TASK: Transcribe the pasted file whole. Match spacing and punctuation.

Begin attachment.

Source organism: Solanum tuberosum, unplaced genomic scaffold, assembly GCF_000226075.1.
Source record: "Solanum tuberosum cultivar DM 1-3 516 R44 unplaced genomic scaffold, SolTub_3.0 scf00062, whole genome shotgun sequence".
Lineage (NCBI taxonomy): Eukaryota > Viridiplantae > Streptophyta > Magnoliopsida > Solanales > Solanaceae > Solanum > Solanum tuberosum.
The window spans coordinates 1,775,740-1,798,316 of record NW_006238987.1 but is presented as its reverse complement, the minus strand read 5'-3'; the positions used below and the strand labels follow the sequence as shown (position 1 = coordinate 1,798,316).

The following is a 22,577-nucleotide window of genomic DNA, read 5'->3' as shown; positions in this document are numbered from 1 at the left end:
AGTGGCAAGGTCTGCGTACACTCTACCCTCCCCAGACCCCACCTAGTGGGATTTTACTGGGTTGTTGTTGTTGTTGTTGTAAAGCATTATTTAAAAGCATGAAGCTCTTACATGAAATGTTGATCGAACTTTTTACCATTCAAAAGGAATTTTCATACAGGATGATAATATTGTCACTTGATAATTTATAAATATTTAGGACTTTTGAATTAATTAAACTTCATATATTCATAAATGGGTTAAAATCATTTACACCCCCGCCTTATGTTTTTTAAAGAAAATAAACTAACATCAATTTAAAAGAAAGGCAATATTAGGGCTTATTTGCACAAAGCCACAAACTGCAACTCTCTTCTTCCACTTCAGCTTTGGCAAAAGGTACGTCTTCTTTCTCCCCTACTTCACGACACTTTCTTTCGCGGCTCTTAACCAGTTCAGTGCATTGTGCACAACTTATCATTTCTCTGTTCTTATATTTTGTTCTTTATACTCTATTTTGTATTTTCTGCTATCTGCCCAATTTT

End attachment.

Source organism: Solanum tuberosum, unplaced genomic scaffold, assembly GCF_000226075.1.
Source record: "Solanum tuberosum cultivar DM 1-3 516 R44 unplaced genomic scaffold, SolTub_3.0 scf00062, whole genome shotgun sequence".
Lineage (NCBI taxonomy): Eukaryota > Viridiplantae > Streptophyta > Magnoliopsida > Solanales > Solanaceae > Solanum > Solanum tuberosum.
The window spans coordinates 1,775,740-1,798,316 of record NW_006238987.1 but is presented as its reverse complement, the minus strand read 5'-3'; the positions used below and the strand labels follow the sequence as shown (position 1 = coordinate 1,798,316).

The following is a 22,577-nucleotide window of genomic DNA, read 5'->3' as shown; positions in this document are numbered from 1 at the left end:
AGTGGCAAGGTCTGCGTACACTCTACCCTCCCCAGACCCCACCTAGTGGGATTTTACTGGGTTGTTGTTGTTGTTGTTGTAAAGCATTATTTAAAAGCATGAAGCTCTTACATGAAATGTTGATCGAACTTTTTACCATTCAAAAGGAATTTTCATACAGGATGATAATATTGTCACTTGATAATTTATAAATATTTAGGACTTTTGAATTAATTAAACTTCATATATTCATAAATGGGTTAAAATCATTTACACCCCCGCCTTATGTTTTTTAAAGAAAATAAACTAACATCAATTTAAAAGAAAGGCAATATTAGGGCTTATTTGCACAAAGCCACAAACTGCAACTCTCTTCTTCCACTTCAGCTTTGGCAAAAGGTACGTCTTCTTTCTCCCCTACTTCACGACACTTTCTTTCGCGGCTCTTAACCAGTTCAGTGCATTGTGCACAACTTATCATTTCTCTGTTCTTATATTTTGTTCTTTATACTCTATTTTGTATTTTCTGCTATCTGCCCAATTTT